• How long has your toe or toenail been painful or swollen?

  • Did you injure your toe?

  • What, if anything, seems to make your toe feel better or worse?

  • What treatments have you tried at home?

  • What other medical conditions do you have, such as diabetes or vascular disease?

  • What medications do you take?

What are the treatments for ingrown toenail?

People with diabetes, circulation problems, or nerve problems should see a doctor for treatment of an ingrown toenail. It is not safe for people with these conditions to treat the problem at home themselves. You should also see a doctor if there are signs of infection. Treatment of an infected ingrown toenail may require oral antibiotics. Doctors may also recommend surgery to remove part of the toenail when the ingrown toenail is severe. Otherwise, healthy people can usually manage an ingrown toenail at home.

Home remedies for an ingrown toenail

Ingrown toenails home remedy solutions include:

  • Soaking the foot in warm water 3 to 4 times a day. Dry the foot thoroughly and keep it dry for the rest of the time.

  • Gently lifting the edge of the embedded nail and placing a small piece of cotton or waxed dental floss underneath it to separate it from the skin. Change this daily and after soaking.

  • Taking acetaminophen (Tylenol) or ibuprofen (Advil, Motrin) for pain relief if necessary

  • Wearing comfortable shoes—sandals if possible—that do not squeeze the toes until the problem resolves

  • Avoiding running and other activities that put pressure on the toes until the ingrown toenail resolves

Starting this treatment as soon as you recognize an ingrown toenail may help prevent it from getting worse or becoming infected. See your doctor if the toenail does not show improvement after three days of home treatment or if it worsens.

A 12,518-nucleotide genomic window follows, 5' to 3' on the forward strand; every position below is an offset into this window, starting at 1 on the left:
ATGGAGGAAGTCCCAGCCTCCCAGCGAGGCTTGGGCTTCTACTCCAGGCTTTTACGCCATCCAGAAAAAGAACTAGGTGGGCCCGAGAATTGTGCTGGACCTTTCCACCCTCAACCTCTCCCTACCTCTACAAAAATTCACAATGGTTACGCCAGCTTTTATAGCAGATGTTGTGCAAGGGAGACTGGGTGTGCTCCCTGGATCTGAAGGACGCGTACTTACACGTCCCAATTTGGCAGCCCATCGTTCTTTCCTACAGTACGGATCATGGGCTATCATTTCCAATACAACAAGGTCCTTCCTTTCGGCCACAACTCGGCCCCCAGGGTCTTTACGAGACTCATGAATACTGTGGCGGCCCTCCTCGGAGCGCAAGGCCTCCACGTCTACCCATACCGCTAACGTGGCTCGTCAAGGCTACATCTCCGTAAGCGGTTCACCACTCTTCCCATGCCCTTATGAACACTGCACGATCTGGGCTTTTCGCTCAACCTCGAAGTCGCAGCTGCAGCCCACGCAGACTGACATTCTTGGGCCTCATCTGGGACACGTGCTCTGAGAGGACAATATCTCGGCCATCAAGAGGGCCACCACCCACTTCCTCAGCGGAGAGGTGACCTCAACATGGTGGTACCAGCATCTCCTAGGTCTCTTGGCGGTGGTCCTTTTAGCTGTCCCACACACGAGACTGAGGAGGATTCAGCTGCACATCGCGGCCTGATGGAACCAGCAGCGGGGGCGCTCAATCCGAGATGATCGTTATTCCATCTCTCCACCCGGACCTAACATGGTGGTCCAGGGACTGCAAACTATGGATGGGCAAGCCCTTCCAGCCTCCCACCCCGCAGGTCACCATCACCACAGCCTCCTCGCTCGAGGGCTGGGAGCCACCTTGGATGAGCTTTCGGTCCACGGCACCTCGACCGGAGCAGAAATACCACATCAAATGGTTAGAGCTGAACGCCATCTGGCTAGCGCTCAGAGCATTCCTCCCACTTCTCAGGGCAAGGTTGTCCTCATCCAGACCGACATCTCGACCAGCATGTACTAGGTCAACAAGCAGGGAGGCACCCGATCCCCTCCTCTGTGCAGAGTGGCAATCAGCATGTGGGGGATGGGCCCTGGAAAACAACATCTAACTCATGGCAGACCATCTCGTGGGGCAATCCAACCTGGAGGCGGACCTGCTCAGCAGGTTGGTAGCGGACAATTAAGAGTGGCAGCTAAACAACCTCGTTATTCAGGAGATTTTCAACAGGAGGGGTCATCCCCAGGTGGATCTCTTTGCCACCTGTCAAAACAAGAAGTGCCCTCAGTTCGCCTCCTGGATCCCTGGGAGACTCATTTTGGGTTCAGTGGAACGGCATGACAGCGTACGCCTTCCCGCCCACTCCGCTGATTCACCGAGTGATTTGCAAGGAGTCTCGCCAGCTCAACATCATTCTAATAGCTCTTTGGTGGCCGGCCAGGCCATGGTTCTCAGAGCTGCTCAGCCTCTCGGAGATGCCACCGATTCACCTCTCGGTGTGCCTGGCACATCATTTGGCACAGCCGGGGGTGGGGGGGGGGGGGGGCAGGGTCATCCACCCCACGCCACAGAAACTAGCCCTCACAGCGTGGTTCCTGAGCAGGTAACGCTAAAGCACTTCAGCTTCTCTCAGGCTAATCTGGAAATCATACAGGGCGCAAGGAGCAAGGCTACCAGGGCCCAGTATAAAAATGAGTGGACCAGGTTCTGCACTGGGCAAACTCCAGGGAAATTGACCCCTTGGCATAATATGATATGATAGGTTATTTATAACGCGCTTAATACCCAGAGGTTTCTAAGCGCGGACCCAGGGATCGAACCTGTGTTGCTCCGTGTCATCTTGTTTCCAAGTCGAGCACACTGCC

What are the potential complications of ingrown toenail?

Left untreated, an ingrown toenail can become infected. The infection can spread and infect the bone in some cases. The complications can be severe for people with diabetes, blood flow problems, or nerve problems. Ingrown toenails may not heal the way they should and lead to chronic foot ulcers. This can eventually progress to tissue damage and death, or gangrene. See your doctor promptly for proper treatment of an ingrown toenail if you have these conditions.

Was this helpful?
  1. Ingrown Toenails. Mayo Foundation for Medical Education and Research.
  2. Ingrown Toenail. American Academy of Orthopedic Surgeons.
  3. Ingrown Toenail. American College of Foot and Ankle Surgeons.
  4. Ingrown Toenail. MedlinePlus, National Library of Medicine, National Institutes of Health..
  5. Ingrown Toenails. American Academy of Family Physicians.
  6. Ingrown Toenails. Cleveland Clinic.
Medical Reviewer: William C. Lloyd III, MD, FACS
Last Review Date: 2021 Oct 6